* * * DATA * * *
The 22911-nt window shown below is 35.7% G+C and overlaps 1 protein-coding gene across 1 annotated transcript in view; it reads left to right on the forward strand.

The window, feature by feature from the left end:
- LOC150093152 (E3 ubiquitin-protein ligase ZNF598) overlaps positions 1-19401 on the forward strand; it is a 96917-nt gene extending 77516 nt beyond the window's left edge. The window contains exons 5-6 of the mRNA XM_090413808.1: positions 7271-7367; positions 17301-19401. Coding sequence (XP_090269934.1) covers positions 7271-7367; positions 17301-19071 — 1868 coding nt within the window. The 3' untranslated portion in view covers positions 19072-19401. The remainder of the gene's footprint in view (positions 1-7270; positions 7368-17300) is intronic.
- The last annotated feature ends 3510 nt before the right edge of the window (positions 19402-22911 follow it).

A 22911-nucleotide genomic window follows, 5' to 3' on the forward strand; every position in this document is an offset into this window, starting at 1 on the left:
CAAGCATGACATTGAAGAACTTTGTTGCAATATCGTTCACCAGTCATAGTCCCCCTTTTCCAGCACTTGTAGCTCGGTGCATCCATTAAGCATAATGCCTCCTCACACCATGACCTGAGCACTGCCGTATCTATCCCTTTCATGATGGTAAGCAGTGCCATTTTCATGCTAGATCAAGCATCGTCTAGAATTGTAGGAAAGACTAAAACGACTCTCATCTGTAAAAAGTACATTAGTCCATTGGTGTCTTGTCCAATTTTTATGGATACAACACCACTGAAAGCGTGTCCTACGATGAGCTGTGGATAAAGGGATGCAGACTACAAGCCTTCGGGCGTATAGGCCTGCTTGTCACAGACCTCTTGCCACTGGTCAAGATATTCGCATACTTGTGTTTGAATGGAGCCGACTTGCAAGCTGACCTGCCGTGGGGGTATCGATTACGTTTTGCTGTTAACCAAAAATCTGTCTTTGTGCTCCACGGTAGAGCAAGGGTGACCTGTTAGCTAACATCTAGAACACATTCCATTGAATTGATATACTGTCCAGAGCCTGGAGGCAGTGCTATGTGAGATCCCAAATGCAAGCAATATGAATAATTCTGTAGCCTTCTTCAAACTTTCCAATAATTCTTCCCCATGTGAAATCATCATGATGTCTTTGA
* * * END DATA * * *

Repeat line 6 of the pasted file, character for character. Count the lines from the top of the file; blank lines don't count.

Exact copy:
CAAGCATGACATTGAAGAACTTTGTTGCAATATCGTTCACCAGTCATAGTCCCCCTTTTCCAGCACTTGTAGCTCGGTGCATCCATTAAGCATAATGCCTCCTCACACCATGACCTGAGCACTGCCGTATCTATCCCTTTCATGATGGTAAGCAGTGCCATTTTCATGCTAGATCAAGCATCGTCTAGAATTGTAGGAAAGACTAAAACGACTCTCATCTGTAAAAAGTACATTAGTCCATTGGTGTCTTGTCCAATTTTTATGGATACAACACCACTGAAAGCGTGTCCTACGATGAGCTGTGGATAAAGGGATGCAGACTACAAGCCTTCGGGCGTATAGGCCTGCTTGTCACAGACCTCTTGCCACTGGTCAAGATATTCGCATACTTGTGTTTGAATGGAGCCGACTTGCAAGCTGACCTGCCGTGGGGGTATCGATTACGTTTTGCTGTTAACCAAAAATCTGTCTTTGTGCTCCACGGTAGAGCAAGGGTGACCTGTTAGCTAACATCTAGAACACATTCCATTGAATTGATATACTGTCCAGAGCCTGGAGGCAGTGCTATGTGAGATCCCAAATGCAAGCAATATGAATAATTCTGTAGCCTTCTTCAAACTTTCCAATAATTCTTCCCCATGTGAAATCATCATGATGTCTTTGA